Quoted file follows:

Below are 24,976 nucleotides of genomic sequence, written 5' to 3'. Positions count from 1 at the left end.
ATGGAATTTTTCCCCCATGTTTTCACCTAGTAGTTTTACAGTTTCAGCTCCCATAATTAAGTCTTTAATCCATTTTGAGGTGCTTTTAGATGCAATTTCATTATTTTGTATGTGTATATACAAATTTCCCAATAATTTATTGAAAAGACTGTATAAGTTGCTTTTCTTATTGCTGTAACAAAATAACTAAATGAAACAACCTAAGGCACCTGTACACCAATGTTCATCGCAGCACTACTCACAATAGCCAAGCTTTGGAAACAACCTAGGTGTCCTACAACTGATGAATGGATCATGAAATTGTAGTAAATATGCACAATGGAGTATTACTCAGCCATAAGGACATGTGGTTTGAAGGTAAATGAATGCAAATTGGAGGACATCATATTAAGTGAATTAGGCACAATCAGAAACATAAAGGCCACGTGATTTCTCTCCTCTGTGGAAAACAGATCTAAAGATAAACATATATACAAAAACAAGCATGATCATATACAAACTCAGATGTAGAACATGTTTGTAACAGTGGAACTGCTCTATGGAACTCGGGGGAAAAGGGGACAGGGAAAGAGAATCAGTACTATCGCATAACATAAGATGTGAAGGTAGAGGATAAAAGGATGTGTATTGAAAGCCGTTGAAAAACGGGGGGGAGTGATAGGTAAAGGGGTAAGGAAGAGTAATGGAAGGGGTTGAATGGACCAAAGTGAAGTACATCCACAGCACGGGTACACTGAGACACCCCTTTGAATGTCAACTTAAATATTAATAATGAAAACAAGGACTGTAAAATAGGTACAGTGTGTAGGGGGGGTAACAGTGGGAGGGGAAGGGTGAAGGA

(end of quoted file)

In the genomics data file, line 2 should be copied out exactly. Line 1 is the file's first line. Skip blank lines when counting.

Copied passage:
ATGGAATTTTTCCCCCATGTTTTCACCTAGTAGTTTTACAGTTTCAGCTCCCATAATTAAGTCTTTAATCCATTTTGAGGTGCTTTTAGATGCAATTTCATTATTTTGTATGTGTATATACAAATTTCCCAATAATTTATTGAAAAGACTGTATAAGTTGCTTTTCTTATTGCTGTAACAAAATAACTAAATGAAACAACCTAAGGCACCTGTACACCAATGTTCATCGCAGCACTACTCACAATAGCCAAGCTTTGGAAACAACCTAGGTGTCCTACAACTGATGAATGGATCATGAAATTGTAGTAAATATGCACAATGGAGTATTACTCAGCCATAAGGACATGTGGTTTGAAGGTAAATGAATGCAAATTGGAGGACATCATATTAAGTGAATTAGGCACAATCAGAAACATAAAGGCCACGTGATTTCTCTCCTCTGTGGAAAACAGATCTAAAGATAAACATATATACAAAAACAAGCATGATCATATACAAACTCAGATGTAGAACATGTTTGTAACAGTGGAACTGCTCTATGGAACTCGGGGGAAAAGGGGACAGGGAAAGAGAATCAGTACTATCGCATAACATAAGATGTGAAGGTAGAGGATAAAAGGATGTGTATTGAAAGCCGTTGAAAAACGGGGGGGAGTGATAGGTAAAGGGGTAAGGAAGAGTAATGGAAGGGGTTGAATGGACCAAAGTGAAGTACATCCACAGCACGGGTACACTGAGACACCCCTTTGAATGTCAACTTAAATATTAATAATGAAAACAAGGACTGTAAAATAGGTACAGTGTGTAGGGGGGGTAACAGTGGGAGGGGAAGGGTGAAGGA